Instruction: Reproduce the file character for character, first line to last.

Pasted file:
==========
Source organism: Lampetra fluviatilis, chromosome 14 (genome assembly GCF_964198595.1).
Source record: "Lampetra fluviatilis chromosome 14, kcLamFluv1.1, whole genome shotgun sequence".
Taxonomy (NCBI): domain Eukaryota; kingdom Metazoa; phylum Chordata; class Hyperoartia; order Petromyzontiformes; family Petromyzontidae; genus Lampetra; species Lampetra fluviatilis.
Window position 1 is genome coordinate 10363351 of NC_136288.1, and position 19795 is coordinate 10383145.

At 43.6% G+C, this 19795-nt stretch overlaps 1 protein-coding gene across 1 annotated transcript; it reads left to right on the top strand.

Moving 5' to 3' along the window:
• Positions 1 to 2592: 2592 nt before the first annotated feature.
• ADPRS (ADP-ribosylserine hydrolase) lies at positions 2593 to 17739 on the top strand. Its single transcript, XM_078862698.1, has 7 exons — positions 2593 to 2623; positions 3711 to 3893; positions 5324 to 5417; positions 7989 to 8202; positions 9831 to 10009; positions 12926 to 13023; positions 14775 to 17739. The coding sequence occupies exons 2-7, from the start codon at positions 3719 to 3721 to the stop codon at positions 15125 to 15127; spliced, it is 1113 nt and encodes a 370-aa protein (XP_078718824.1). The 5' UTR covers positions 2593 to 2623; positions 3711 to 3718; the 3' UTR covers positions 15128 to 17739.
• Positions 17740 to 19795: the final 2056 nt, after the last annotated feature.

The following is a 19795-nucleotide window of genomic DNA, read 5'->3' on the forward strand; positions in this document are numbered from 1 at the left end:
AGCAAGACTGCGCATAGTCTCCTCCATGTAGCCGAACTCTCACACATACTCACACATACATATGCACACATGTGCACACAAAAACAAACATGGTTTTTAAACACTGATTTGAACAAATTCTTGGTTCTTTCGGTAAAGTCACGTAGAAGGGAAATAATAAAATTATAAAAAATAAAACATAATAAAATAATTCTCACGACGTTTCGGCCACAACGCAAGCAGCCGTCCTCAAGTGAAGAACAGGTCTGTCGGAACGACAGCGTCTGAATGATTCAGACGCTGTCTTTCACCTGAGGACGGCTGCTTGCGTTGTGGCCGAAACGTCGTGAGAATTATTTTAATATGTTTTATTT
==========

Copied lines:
Source organism: Lampetra fluviatilis, chromosome 14 (genome assembly GCF_964198595.1).
Source record: "Lampetra fluviatilis chromosome 14, kcLamFluv1.1, whole genome shotgun sequence".
Taxonomy (NCBI): domain Eukaryota; kingdom Metazoa; phylum Chordata; class Hyperoartia; order Petromyzontiformes; family Petromyzontidae; genus Lampetra; species Lampetra fluviatilis.
Window position 1 is genome coordinate 10363351 of NC_136288.1, and position 19795 is coordinate 10383145.

At 43.6% G+C, this 19795-nt stretch overlaps 1 protein-coding gene across 1 annotated transcript; it reads left to right on the top strand.

Moving 5' to 3' along the window:
• Positions 1 to 2592: 2592 nt before the first annotated feature.
• ADPRS (ADP-ribosylserine hydrolase) lies at positions 2593 to 17739 on the top strand. Its single transcript, XM_078862698.1, has 7 exons — positions 2593 to 2623; positions 3711 to 3893; positions 5324 to 5417; positions 7989 to 8202; positions 9831 to 10009; positions 12926 to 13023; positions 14775 to 17739. The coding sequence occupies exons 2-7, from the start codon at positions 3719 to 3721 to the stop codon at positions 15125 to 15127; spliced, it is 1113 nt and encodes a 370-aa protein (XP_078718824.1). The 5' UTR covers positions 2593 to 2623; positions 3711 to 3718; the 3' UTR covers positions 15128 to 17739.
• Positions 17740 to 19795: the final 2056 nt, after the last annotated feature.

The following is a 19795-nucleotide window of genomic DNA, read 5'->3' on the forward strand; positions in this document are numbered from 1 at the left end:
AGCAAGACTGCGCATAGTCTCCTCCATGTAGCCGAACTCTCACACATACTCACACATACATATGCACACATGTGCACACAAAAACAAACATGGTTTTTAAACACTGATTTGAACAAATTCTTGGTTCTTTCGGTAAAGTCACGTAGAAGGGAAATAATAAAATTATAAAAAATAAAACATAATAAAATAATTCTCACGACGTTTCGGCCACAACGCAAGCAGCCGTCCTCAAGTGAAGAACAGGTCTGTCGGAACGACAGCGTCTGAATGATTCAGACGCTGTCTTTCACCTGAGGACGGCTGCTTGCGTTGTGGCCGAAACGTCGTGAGAATTATTTTAATATGTTTTATTT